Scary Lumps and Bumps: What I Learned in Vet School Versus What I Do Now

According to pet insurer Nationwide, in 2015 pet parents submitted over a million claims for more than half a million pets. Following are the top 10 medical conditions dogs visited the veterinarian for last year, and the average cost of each.

Top 10 Medical Conditions in Dogs in 2015

Condition Average Cost
1. Allergic dermatitis $210
2. Otitis externa (inflammation or infection of the outer ear canal) $153
3. Benign skin neoplasia (non-cancerous tumor) $348
4. Pyoderma (bacterial infection of the skin) and/or hot spot $122
5. Osteoarthritis $299
6. Periodontitis/dental disease $312
7. Gastropathy (stomach disease) $279
8. Enteropathy (intestinal disease) $139
9. Cystitis (bladder inflammation) or urinary tract infection $284
10. Soft tissue trauma (damage to muscles, ligaments or tendons) $229

Benign Skin Growths: To Remove, or Not to Remove?

As you can see from the list, the most expensive item to treat is a benign skin growth. The average $348 cost reflects the testing required to insure the neoplasia is non-cancerous, as well removal of the lump or bump.

(Keep in mind, these costs are averaged. Treating a skin growth in New York City will be more expensive than treating the same problem in, say, Idaho.)

Skin growths, even harmless ones, tend to be unsettling for pet parents, and sometimes they’re just plain ugly as well. Many veterinarians either recommend removal or are happy to do it if the dog’s guardian requests it.

However, my preference in most cases is to leave benign growths alone unless they’re interfering with a dog’s quality of life. I do keep a close watch on them to monitor any changes in size or appearance.

I use body charts showing the ventral and dorsal (front-to-back and side-to-side) views of a dog’s body. On the charts, I note lumps when I first see them, and briefly describe their appearance — size, color, etc. Then I refer to my notes each time the dog comes in to determine if the growth has changed in any way.

A fine needle aspirate of the growth, during which we pull some cells out of it and send them to a pathologist for examination, is used to determine what specific type of cell is present.

It also tells us whether it’s a benign or malignant growth. As a general rule, I only remove cancerous growths. If the pathologist determines there are spooky cells present that indicate the growth is either cancerous or pre-cancerous, I recommend immediate removal.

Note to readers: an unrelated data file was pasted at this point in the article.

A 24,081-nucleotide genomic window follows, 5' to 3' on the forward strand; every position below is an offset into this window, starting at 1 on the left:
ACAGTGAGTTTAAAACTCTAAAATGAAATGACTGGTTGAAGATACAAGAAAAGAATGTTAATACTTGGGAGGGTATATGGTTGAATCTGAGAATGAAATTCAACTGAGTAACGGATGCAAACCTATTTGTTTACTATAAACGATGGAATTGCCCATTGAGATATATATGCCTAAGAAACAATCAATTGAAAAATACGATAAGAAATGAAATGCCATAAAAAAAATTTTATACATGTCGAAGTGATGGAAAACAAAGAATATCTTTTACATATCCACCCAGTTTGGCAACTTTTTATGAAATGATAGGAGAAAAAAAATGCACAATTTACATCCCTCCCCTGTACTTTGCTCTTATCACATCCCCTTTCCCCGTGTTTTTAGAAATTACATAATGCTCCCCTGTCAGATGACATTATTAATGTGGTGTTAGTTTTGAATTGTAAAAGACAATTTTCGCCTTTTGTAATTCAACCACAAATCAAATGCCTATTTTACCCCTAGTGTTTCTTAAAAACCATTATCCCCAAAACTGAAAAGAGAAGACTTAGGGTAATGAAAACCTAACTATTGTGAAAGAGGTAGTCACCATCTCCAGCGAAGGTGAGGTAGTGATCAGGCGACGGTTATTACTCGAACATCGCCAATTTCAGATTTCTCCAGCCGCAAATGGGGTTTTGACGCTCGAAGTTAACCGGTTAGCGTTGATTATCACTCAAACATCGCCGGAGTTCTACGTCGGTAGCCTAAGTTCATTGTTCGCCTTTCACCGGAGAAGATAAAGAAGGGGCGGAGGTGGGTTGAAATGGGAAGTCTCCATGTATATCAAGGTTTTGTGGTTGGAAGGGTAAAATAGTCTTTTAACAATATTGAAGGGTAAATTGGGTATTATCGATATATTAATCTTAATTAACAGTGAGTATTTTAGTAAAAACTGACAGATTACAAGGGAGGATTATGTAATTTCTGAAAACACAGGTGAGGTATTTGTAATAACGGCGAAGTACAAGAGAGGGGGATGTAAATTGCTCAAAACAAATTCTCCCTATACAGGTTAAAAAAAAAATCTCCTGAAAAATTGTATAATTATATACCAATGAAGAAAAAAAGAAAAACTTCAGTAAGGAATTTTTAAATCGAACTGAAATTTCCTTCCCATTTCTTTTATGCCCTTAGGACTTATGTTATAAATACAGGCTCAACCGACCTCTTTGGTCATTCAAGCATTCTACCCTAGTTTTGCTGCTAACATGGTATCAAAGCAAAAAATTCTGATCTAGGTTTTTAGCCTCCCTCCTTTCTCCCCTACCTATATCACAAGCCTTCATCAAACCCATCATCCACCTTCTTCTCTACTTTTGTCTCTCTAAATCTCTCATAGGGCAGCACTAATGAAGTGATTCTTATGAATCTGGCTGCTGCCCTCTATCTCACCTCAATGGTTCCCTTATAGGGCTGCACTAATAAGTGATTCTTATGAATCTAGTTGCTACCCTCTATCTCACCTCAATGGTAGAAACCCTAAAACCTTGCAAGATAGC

However, if the pathology report indicates the growth is benign (no troublesome cells are present), I don’t recommend removal unless the lump is interfering with the dog’s mobility or quality of life.

When Removing a Growth Makes Sense

Sometimes a benign tumor can interfere with a dog’s range of motion, for example, when there’s a lipoma (a fatty growth) at the junction of a joint. If a dog is altering his gait in response to a growth near a joint, his body weight is shifting, which can cause compensatory changes.

In those situations, it may make sense to remove a benign growth, preferably while it’s small.

I was taught in veterinary school to recommend removal of every lump or bump. The procedure makes a profit for the veterinary clinic, and in most cases the dog’s owner is happy to have the thing gone. The downside is the expense to the pet owner, and some element of risk to the dog from the procedure.

If a growth seems to be changing in size or appearance, it should be re-evaluated. If the aspiration demonstrates there’s a high rate of mitotic cell division or there are questionable cells present, it’s time to consider removing the growth.

In most situations, removing benign growths is done for cosmetic reasons only. The dog’s guardian doesn’t like the way it looks. But there’s really no good reason to remove a benign growth on your dog just because it’s unsightly or annoying, especially if it’s not growing or changing.

The only reason I would anesthetize a patient specifically to remove a benign growth is if it is fast growing, is impinging on range of motion or quality of life or the dog is obsessing about it.

For example, not long ago one of my dogs, Violet, needed to have two masses removed. I noticed she had two small pea-sized lumps on her body. They were firm, and I could move them around under the skin. I knew they were new lumps, and I decided to monitor them.

Over a period of time, both lumps grew larger and firmer, so I did what I always recommend: I re-evaluated them. I performed a fine needle aspirate. I stained the slides myself and looked at them in-house with my microscope. I didn’t like what I saw.

The cells had a high mitotic division rate, meaning they were replicating quickly. I sent the slides out for a second opinion. The pathologist thought there could be spindle cells, which can indicate cancer. He suggested the lumps be surgically removed. In the following video, I take you step-by-step through the decision-making process involved in choosing to remove Violet’s two masses, as well as the removal surgery, from pre-op through recovery.

By Dr. Karen Becker


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